> So, I can support putting considerations like these in the scoped address 
> architecture document, but IMO, there *must* be a brief mention of the 
> issues and a pointer in e.g. Security Considerations section.

I don't see a problem with doing that.  The security section can mention
the issue and say that it is out of scope for this doc and is being
addressed elsewhere.

>>>>As stated above RFC 3306 does have restrictions on what the scope
>>>>of the group address can be.
>>>As above, I'm not sure how this applies to RFC3306 addresses which do not 
>>>depend on the prefix, ie. SSM.
>>I consider the source address of an SSM group to be equivalent to
>>the unicast prefix used in an RFC 3306 generated address.
> One could consider so, but as was noted earlier, I didn't see it that way, 
> and many others probably won't either -- unless clarified.
> More work for scoped addrarch, I suppose.

Long-term it should be fixed in a revision of 3306.  Near-term we
could add text to this doc in section 4.3 clarifying the allocation
issue on scopes.

>>>>Now, RFC 3307 reserves 0x00000001 to 0x3FFFFFFF for use with
>>>>permanently allocated IPv6 multicast addresses.  This is for
>>>>consistency with permanent IPv4 multicast addresses.  That
>>>>means that T=0 in the flags field.  I would expect that SSM
>>>>applications would allocate group IDs out of the 0x80000000 to
>>>>0xFFFFFFFF range for SSM channels.
>>>But RFC3306 addresses, including SSM, *MUST* have T=1, so one could argue 
>>>that the reservation does not hold.
>>Not sure what you mean here.  3307 is very explicit in what IANA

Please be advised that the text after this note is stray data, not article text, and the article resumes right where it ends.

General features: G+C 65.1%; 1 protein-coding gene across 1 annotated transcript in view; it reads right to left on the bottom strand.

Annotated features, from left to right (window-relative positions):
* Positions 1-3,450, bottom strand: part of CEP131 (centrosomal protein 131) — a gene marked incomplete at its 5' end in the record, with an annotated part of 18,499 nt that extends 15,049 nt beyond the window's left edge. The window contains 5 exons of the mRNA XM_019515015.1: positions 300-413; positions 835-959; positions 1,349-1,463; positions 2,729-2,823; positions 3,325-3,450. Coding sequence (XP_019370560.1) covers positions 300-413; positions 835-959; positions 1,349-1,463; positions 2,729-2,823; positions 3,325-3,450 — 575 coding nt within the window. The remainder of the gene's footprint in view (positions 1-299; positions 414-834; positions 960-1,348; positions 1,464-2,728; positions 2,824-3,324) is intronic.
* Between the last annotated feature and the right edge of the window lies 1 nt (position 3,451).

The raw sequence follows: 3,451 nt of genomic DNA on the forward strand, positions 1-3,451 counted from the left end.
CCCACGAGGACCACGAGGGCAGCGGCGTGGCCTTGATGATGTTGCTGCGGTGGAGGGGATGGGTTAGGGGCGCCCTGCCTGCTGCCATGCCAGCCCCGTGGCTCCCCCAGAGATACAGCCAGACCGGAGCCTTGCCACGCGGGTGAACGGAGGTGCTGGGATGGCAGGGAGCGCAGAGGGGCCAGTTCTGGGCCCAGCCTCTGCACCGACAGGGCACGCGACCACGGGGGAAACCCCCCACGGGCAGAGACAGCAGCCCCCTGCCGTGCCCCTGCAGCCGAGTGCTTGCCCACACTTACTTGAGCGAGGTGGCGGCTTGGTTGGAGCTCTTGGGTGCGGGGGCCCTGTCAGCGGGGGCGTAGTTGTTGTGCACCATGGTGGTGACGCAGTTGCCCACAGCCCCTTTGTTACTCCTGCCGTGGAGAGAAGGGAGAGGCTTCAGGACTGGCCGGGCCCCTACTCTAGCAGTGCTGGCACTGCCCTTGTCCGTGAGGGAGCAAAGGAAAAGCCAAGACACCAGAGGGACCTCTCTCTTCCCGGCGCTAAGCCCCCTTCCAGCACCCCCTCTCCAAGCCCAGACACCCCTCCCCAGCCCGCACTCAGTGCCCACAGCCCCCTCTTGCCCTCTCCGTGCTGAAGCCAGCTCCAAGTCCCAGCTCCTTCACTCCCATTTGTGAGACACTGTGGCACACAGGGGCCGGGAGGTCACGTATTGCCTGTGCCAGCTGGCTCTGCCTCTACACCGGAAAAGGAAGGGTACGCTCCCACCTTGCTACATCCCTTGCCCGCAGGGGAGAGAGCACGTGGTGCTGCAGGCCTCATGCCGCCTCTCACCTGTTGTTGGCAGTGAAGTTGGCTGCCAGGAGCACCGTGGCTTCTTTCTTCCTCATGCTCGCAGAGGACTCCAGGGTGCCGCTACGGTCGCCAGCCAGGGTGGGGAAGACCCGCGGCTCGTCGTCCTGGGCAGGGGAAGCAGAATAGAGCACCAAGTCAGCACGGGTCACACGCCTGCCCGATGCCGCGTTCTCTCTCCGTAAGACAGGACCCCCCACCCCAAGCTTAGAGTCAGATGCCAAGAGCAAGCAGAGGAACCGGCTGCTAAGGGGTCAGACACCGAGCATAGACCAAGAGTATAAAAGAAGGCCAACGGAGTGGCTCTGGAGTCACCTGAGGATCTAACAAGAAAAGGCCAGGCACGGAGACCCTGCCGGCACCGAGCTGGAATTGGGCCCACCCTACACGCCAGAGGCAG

>>is reserving for group IDs.
> 3307 says:
> 4.1  Permanent IPv6 Multicast Addresses
>    Permanent multicast addresses, like those defined in [RFC 2375], are
>    allocated by IANA.  These addresses will be assigned with group ID's,
>    in the range of 0x00000001 to 0x3FFFFFFF, on an Expert Review basis.
>    Multicast addresses assigned by IANA MUST have the T bit set to 0 and
>    the P bit set to 0.
> ==> the last sentence does not hold for SSM; the IANA considerations 
> section itself is quite explicit.

SSM addresses are not restricted to the completely dynamic addresses.
An SSM app could request a permanent group ID as defined in section

>>>IMO, reserving 0x8... to 0xf for apps would be a bad decision.  SSM is
>>>_source_ specific.  It makes very much sense for apps/users to use as
>>>simple addresses as possible, like FF3X::1, FF3X:::2, ..., *not* like 
>>>FF3X::8000:0001, FF3X::8000:0002, etc.
>>But there is a bigger issue.  One of the goals of 3307 is to help
>>prevent collisions at the layer-2 mapping of group addresses.  By
>>having separate 32-bit ranges for the group IDs, it is possible to
>>minimize the number of collisions that occur at the MAC layer.
> Ok, I can accept that, I think.
>>>There doesn't seem to be need for this kind of address reservation is
>>>necessary for SSM; if, for some particular reason, reservation is
>>>necessary, it would seem to be better done at the end of the address
>>But, the end of the address range collides with existing assignments
>>already delegated in RFC 2375.  That is why 3307 uses the low end of
>>the range for permanent group IDs.
> Ok; so, if a user manually configures an SSM address to be used, he must
> use ones from the dynamic range?  (even though the dynamicity is
> arguable.)

As noted above, the user could request a permanent group ID for the


ssm mailing list